Labradormiut file class action claim for compensation for residential school abuse

    TORONTO, Nov. 22 /CNW/ - While the residential school survivors across
Canada are in the process of receiving their Common Experience Payments and
applying for increased compensation for the most serious claims of abuse, the
residents of Newfoundland and Labrador and Nunatsiavut have been left out.
Over 300 individual survivors of residential schools located throughout
Labrador and Northern Newfoundland, have retained Steven Cooper of the law
firm of Ahlstrom Wright Oliver & Cooper LLP of Sherwood Park, Alberta and Kirk
M. Baert of Koskie Minsky LLP of Toronto, Ontario to represent their interests
and that of all similar survivors.
    Today, a class action was filed in the Supreme Court of Newfoundland and
Labrador seeking compensation similar to that already agreed upon for
survivors in all other parts of Canada. Messrs Cooper and Baert are members of
the National Consortium Negotiating Committee which represented over 7500
survivors in negotiations resulting in the settlement of the national class
action currently being implemented in the rest of the country. Mr. Cooper's
clients include survivors from across Northern Canada including Yukon,
Northwest Territories and Nunavut and elsewhere. Mr. Baert is one of Canada's
leading class action lawyers and represented survivors from across Canada when
the class action settlement was presented to 9 provincial and territorial
superior courts across Canada.
    "I wondered why no one from Labrador showed up at the negotiations. To
this day, neither I nor anyone I represent have received a satisfactory
explanation as to why Labrador survivors were not included in the settlement
package," said Mr. Cooper, "I was contacted by a small group of residential
school survivors from Labrador approximately one year ago and despite a number
of attempts to get information from and work with the Nunatsiavut Government,
I have heard nothing formally from them. My clients have been told that
efforts are being made to include them in the settlement agreement but as far
as I can tell, nothing has come of those attempts. In the absence of a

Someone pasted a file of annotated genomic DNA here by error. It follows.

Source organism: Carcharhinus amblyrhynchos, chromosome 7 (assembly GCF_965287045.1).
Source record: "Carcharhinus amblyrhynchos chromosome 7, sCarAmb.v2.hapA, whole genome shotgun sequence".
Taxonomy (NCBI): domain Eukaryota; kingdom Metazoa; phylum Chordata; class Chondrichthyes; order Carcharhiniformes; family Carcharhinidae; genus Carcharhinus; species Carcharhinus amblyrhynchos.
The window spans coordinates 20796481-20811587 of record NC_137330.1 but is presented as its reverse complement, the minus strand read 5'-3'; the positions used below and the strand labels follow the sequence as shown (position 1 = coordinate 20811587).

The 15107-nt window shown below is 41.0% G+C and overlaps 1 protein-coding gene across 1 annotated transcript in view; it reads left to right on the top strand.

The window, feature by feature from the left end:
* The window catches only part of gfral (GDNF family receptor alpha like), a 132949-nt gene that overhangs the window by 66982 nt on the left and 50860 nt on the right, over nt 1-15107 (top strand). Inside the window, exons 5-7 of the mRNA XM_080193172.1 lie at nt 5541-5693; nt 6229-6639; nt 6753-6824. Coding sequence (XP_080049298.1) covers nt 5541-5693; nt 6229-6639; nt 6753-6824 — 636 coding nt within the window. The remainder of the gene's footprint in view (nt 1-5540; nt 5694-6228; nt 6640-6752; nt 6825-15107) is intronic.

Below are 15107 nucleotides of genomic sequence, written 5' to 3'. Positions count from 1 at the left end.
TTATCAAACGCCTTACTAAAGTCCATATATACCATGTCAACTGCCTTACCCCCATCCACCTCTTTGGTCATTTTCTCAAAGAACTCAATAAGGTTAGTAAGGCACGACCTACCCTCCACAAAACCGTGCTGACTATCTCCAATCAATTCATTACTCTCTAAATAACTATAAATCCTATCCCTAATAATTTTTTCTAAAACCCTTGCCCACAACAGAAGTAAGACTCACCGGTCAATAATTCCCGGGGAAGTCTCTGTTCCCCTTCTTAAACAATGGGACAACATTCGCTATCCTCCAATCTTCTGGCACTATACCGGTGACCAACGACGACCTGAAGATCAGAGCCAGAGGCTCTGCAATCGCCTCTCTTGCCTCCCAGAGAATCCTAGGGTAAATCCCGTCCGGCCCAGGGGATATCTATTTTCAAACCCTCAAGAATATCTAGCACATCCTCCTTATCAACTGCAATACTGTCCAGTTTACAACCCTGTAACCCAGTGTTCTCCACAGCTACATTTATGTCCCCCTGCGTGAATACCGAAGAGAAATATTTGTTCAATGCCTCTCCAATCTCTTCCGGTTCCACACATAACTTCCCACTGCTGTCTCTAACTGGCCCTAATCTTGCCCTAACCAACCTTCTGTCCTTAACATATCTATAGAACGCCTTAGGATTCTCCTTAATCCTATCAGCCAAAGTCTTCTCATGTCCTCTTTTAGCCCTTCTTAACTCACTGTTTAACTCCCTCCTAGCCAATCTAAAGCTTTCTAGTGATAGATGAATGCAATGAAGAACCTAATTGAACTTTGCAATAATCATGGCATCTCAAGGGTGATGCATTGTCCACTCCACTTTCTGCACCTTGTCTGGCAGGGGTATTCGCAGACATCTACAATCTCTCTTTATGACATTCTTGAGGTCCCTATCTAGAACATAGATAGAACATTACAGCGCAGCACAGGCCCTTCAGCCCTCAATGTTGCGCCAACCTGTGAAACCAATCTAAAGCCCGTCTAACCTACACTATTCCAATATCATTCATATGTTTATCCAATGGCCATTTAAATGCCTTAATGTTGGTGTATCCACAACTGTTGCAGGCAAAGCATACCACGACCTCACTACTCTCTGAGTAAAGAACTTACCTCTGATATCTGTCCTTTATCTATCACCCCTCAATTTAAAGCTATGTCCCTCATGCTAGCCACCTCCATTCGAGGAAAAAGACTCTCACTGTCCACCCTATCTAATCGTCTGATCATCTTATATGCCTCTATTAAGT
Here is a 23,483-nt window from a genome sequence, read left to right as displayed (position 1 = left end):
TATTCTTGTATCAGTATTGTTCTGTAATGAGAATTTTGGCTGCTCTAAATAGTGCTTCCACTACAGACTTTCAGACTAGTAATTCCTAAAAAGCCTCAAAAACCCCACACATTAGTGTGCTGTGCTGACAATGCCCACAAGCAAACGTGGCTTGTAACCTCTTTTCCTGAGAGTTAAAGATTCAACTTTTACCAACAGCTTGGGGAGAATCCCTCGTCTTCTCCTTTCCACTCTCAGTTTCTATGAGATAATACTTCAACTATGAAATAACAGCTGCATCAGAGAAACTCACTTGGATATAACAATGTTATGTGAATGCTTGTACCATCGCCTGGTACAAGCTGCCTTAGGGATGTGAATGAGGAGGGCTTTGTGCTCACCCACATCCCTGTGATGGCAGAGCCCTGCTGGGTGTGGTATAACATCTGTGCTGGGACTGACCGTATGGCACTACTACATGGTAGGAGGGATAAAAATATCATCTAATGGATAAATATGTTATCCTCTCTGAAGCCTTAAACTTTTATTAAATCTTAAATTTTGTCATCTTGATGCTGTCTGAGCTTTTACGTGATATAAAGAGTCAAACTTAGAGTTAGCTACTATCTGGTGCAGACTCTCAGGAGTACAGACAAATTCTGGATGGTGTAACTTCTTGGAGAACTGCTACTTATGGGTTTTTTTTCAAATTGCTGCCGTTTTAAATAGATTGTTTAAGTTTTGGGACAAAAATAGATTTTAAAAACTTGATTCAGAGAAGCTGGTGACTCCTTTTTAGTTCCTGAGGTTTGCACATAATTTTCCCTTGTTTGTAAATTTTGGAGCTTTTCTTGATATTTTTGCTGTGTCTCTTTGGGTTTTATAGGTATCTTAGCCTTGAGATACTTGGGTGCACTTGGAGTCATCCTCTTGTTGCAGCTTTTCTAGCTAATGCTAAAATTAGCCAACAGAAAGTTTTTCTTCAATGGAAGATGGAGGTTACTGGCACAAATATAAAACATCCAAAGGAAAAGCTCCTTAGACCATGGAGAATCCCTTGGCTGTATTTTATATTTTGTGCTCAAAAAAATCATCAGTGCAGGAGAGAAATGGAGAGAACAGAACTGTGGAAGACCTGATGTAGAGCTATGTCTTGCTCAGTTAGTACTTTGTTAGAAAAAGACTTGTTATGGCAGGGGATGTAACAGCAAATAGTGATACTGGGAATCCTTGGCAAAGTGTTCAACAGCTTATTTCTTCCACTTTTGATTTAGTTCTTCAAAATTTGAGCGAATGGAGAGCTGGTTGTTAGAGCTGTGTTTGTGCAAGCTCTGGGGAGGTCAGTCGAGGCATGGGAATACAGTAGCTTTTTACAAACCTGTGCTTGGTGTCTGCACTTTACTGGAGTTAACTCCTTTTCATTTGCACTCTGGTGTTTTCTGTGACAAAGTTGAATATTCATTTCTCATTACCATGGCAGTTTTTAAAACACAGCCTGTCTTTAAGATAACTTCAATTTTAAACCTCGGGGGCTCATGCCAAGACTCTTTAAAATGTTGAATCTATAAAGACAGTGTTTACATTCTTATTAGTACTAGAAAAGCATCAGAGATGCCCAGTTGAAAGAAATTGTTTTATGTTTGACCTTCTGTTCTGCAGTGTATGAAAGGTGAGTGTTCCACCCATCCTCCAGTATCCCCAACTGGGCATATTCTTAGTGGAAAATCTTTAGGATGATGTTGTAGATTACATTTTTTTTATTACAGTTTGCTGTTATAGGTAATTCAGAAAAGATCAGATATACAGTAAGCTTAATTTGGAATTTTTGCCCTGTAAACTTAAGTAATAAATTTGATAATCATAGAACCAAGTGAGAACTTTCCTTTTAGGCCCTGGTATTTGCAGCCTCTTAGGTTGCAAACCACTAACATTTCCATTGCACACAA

political solution, we must look to the courts for equitable treatment for our
clients and for all survivors across Newfoundland and Labrador including the
area of Nunatsiavut."
    The class action claim will eventually include all residential schools
operated by any entity in Newfoundland and Labrador, including those that may
have been operated by the Newfoundland and Labrador Government before
Confederation in 1949. "Although the claim asks for the same sort of relief as
was requested of the Courts across the country, we are looking for nothing
more than what has been negotiated on behalf of survivors in the rest of
Canada," notes Mr. Baert. "What we negotiated on behalf of the residential
school survivors in the rest of the country is fair compensation for all
survivors. Our clients seek nothing other than fair and equal treatment with
their fellow survivors across the country."
    "I am happy Mr. Cooper and Mr. Baert have been hired to help people in
Labrador. Mr. Cooper has represented survivors in Nunavut for a decade and I
know Nunatsiavutmiut(Labradormiut) are in good hands. As someone who grew up
in the North, Mr. Cooper understands what we went through and he has worked
for us for years without any help from anyone. I hope the Federal Government
treats my colleagues in Labrador the same as survivors in the rest of the
country. I hope they settle this claim quickly and fairly. I cannot believe
they were not included in the current settlement," said former Nunavut
Commissioner and former residential school student Peter Irniq.
    Mr. Baert and Mr. Cooper were quick to point out that they continue to
hope to work with the representatives of the Nunatsiavut Government but will
continue to represent individual clients and their class interests, regardless
of what the Nunatsiavut Government may do in the future.
    The Government of Canada, under pressure from more than 15,000 individual
lawsuits, 21 class actions and pressure from the Assembly of First Nations,
agreed formally on May 30, 2005, to enter into settlement negotiations. The
negotiations took place over the latter half of 2005 and resulted in a
landmark settlement on November 20, 2005. The settlement was ultimately
approved by courts across the country from December 2006 to March 2007.
Implementation began in late September 2007. Under the settlement currently
being implemented across the country, it is expected that approximately 80,000
survivors and their families will share in approximately $5 billion dollars in
settlement funds. The funds represent payments to individuals and payments, a
truth and reconciliation commission, commemoration funds and healing funds.
Under the settlement in operation in the rest of the country, survivors will
not only receive a compensation payment based on their years of attendance at
residential schools, but up to $525,000.00 each for serious physical and any
sexual abuse and resulting economic losses. The process for which claims may
be made under the more serious abuse category called the Independent
Assessment Process allows for a supportive, private hearing to determine
entitlement before an independent adjudicator.

For further information:

For further information: Steven Cooper at 1-800-994-7477 or (780)
464-7477, (email:;; or Kirk M. Baert at (416)
595-2117, (email;

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